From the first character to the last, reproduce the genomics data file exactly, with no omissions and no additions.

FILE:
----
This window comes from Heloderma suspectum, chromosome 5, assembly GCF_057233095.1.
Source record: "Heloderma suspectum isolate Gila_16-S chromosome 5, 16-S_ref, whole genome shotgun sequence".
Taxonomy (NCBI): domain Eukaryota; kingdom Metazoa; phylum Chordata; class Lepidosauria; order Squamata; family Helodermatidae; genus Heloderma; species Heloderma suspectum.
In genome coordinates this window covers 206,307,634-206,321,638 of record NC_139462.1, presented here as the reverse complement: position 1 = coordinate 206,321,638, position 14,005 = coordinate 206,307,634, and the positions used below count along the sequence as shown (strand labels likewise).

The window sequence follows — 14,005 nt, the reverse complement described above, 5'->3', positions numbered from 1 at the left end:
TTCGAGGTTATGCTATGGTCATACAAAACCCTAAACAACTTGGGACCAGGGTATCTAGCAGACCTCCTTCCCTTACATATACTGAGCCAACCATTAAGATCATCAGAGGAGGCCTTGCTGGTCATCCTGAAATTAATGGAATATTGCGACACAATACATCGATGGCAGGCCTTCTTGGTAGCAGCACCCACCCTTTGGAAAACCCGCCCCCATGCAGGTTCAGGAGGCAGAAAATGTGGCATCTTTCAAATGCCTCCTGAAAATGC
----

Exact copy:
This window comes from Heloderma suspectum, chromosome 5, assembly GCF_057233095.1.
Source record: "Heloderma suspectum isolate Gila_16-S chromosome 5, 16-S_ref, whole genome shotgun sequence".
Taxonomy (NCBI): domain Eukaryota; kingdom Metazoa; phylum Chordata; class Lepidosauria; order Squamata; family Helodermatidae; genus Heloderma; species Heloderma suspectum.
In genome coordinates this window covers 206,307,634-206,321,638 of record NC_139462.1, presented here as the reverse complement: position 1 = coordinate 206,321,638, position 14,005 = coordinate 206,307,634, and the positions used below count along the sequence as shown (strand labels likewise).

The window sequence follows — 14,005 nt, the reverse complement described above, 5'->3', positions numbered from 1 at the left end:
TTCGAGGTTATGCTATGGTCATACAAAACCCTAAACAACTTGGGACCAGGGTATCTAGCAGACCTCCTTCCCTTACATATACTGAGCCAACCATTAAGATCATCAGAGGAGGCCTTGCTGGTCATCCTGAAATTAATGGAATATTGCGACACAATACATCGATGGCAGGCCTTCTTGGTAGCAGCACCCACCCTTTGGAAAACCCGCCCCCATGCAGGTTCAGGAGGCAGAAAATGTGGCATCTTTCAAATGCCTCCTGAAAATGC